No surprise here, Cabot Links in Cape Breton has been named the best new course in Canada for 2012 by influential ScoreGolf magazine.
The outstanding links on the shores at Inverness, N.S., beat out five other courses for the honour.
Cabot officially opened this summer amid a mountain of hype because of its epic design, by Canadian architect Rod Whitman, its spectacular ocean views, its ownership group that includes Mike Keiser of Bandon Dunes fame and Canadian businessman Ben Cowan-Dewar, and its audacious aim to turn a former coal town into a golf mecca.
ScoreGolf calls Cabot “a fantastic, fun and exhilarating golf experience” and said its panelists gave it an average rating of 8.57 out of 10.
Full disclosure: I’m on the panel. I visited the course in 2011 and even though a handful of the holes were not completely finished, it was obvious that Cabot is a special place and a truly unique golf course, for Canada anyway. I wouldn’t be surprised to see it ranked among Canada’s top 10 eventually. (It would make my top 10 easily.)
The other new courses under consideration by ScoreGolf were Blue Devil in Calgary, Oak Bay in Port Severn, Ont., The Quarry in Edmonton, Southwood in Winnipeg and Wildstone in Cranbrook, B.C.
A second course at Cabot Links is planned. It is to be located less than a couple of kilometres away on the cliffs that overlook Inverness and the ocean. Appropriately called Cabot Cliffs, it is to be designed by Bill Coore and Ben Crenshaw. Wouldn’t be surprising to see it win the same ScoreGolf award after it opens.
CANADIAN CONNECTION: The World Golf Hall of Fame announced Thursday that Willie Park Jr. will be enshrined with the class of 2013 that includes Ken Venturi and Fred Couples.
The name might not mean much to casual golf observers today, but Park of Scotland was an influential figure in international golf in the late 1800s and early 1900s, and he had important Canadian connections.
He was a two-time winner of the Open Championship and had a brilliant second career as an architect. Regarded as one of the first two architects who made a living designing courses (Donald Ross was the other), Park drafted 170 layouts including the Old Course at Sunningdale near London, Maidstone in Long Island, N.Y., and Olympia Fields in Chicago.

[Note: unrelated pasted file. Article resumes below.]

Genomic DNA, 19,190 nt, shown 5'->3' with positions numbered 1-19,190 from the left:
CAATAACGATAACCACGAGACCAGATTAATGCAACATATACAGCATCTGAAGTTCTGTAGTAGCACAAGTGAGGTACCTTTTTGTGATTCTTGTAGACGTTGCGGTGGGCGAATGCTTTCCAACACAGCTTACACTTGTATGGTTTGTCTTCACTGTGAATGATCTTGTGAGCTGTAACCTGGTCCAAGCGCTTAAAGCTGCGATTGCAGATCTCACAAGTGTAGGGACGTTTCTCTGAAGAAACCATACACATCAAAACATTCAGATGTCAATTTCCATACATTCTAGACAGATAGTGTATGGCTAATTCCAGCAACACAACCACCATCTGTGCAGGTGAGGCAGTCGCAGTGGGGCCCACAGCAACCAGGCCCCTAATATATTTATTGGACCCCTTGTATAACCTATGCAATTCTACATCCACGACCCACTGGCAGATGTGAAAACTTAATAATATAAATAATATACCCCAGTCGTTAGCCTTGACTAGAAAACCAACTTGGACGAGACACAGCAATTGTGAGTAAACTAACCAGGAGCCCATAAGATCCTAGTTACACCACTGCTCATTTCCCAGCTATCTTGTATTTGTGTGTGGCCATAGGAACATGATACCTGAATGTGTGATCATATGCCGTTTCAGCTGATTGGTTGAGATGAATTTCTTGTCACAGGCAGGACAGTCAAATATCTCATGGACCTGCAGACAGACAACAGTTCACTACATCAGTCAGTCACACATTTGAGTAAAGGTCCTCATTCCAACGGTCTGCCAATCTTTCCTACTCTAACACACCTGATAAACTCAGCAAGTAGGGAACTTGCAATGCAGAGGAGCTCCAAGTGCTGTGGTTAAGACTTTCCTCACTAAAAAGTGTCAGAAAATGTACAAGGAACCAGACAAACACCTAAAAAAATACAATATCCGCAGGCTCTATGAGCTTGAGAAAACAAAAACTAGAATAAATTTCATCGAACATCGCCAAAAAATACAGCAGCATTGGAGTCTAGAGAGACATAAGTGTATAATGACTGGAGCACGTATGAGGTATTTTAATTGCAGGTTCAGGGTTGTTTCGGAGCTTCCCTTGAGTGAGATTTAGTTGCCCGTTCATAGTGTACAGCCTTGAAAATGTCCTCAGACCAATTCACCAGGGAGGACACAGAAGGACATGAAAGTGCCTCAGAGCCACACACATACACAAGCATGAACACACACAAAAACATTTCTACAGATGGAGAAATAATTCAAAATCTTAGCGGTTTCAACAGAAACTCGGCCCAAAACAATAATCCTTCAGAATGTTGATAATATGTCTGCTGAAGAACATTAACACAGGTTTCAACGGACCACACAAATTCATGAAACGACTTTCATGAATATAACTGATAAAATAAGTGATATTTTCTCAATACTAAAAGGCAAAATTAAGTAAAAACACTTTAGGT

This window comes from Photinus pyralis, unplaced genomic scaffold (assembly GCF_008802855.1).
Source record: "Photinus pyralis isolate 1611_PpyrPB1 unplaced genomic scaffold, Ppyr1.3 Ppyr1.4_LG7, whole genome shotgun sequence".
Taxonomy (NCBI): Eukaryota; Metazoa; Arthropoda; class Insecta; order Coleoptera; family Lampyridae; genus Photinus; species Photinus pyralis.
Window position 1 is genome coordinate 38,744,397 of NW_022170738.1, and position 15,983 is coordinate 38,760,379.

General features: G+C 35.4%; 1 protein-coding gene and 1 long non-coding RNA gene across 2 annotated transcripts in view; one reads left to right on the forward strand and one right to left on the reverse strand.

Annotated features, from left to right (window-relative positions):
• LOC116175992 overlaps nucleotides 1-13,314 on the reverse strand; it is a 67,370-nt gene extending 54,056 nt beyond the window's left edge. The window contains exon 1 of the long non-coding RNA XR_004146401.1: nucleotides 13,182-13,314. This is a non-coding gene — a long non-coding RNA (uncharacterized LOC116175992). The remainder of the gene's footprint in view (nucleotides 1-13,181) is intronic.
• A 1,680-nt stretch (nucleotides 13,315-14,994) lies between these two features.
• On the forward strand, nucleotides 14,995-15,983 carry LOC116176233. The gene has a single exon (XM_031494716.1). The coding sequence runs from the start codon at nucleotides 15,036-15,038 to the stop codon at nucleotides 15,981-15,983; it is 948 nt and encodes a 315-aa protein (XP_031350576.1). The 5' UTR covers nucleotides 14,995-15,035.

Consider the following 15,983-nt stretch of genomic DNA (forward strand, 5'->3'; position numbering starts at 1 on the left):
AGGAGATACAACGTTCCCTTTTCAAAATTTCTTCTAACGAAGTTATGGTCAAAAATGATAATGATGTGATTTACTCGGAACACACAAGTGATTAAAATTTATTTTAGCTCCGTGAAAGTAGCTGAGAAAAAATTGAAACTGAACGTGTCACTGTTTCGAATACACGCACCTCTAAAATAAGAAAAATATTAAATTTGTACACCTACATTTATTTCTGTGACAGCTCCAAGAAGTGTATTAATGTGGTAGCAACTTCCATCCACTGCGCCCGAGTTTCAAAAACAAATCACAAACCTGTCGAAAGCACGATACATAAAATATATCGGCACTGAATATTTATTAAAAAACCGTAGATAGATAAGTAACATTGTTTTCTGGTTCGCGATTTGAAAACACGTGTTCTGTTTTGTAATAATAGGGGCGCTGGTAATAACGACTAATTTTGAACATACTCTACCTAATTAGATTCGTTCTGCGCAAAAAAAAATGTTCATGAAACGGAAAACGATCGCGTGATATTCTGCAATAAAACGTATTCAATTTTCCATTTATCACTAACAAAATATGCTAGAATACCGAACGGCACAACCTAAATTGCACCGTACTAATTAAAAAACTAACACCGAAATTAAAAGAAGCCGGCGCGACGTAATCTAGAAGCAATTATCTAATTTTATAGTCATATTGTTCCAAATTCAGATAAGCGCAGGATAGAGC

His Canadian work was equally notable, with Weston Golf & Country Club in Toronto his strongest.
“Mr. Park designed several famous courses including Sunningdale, Maidstone and Olympia Fields, and we have always felt that Weston can and should be mentioned in the same breath as these other fine Willie Park Jr. creations,” Colin Imrie, the head professional at Weston, said in an e-mail.
Weston, in west Toronto, continues to hold the Willie Park Invitational for elite amateurs each year. The tournament started in 1925 to memorialize Park’s passing.
“We our proud of our association with Mr. Park and are pleased that he has received the ultimate recognition in a World Golf Hall of Fame induction,” Imrie said. “Mr. Park's induction will perhaps entice golf enthusiasts to visit what we feel is the finest member golf club in the nation.”
Weston, incidentally, also has the distinction of being the venue for Arnold Palmer’s first PGA Tour victory, at the 1995 Canadian Open.
Ottawa Hunt and Golf Club, Laval-sur-le-Lac’s Green course in Laval, Que., Mount Bruno in Saint-Bruno, Que., and Calgary Golf and Country Club are all also Park designs.
Park will be inducted posthumously in the Hall in St. Augustine, Fla., on May 6, 2013. His father, Willie Park, is also an inductee.
The Short Game blog is a compilation of small news stories, statistics and analysis from the wide world of golf, with a focus on Canadian content. Jeff Brooke has written about golf for The Globe and Mail since his first assignment at the 2007 Masters.
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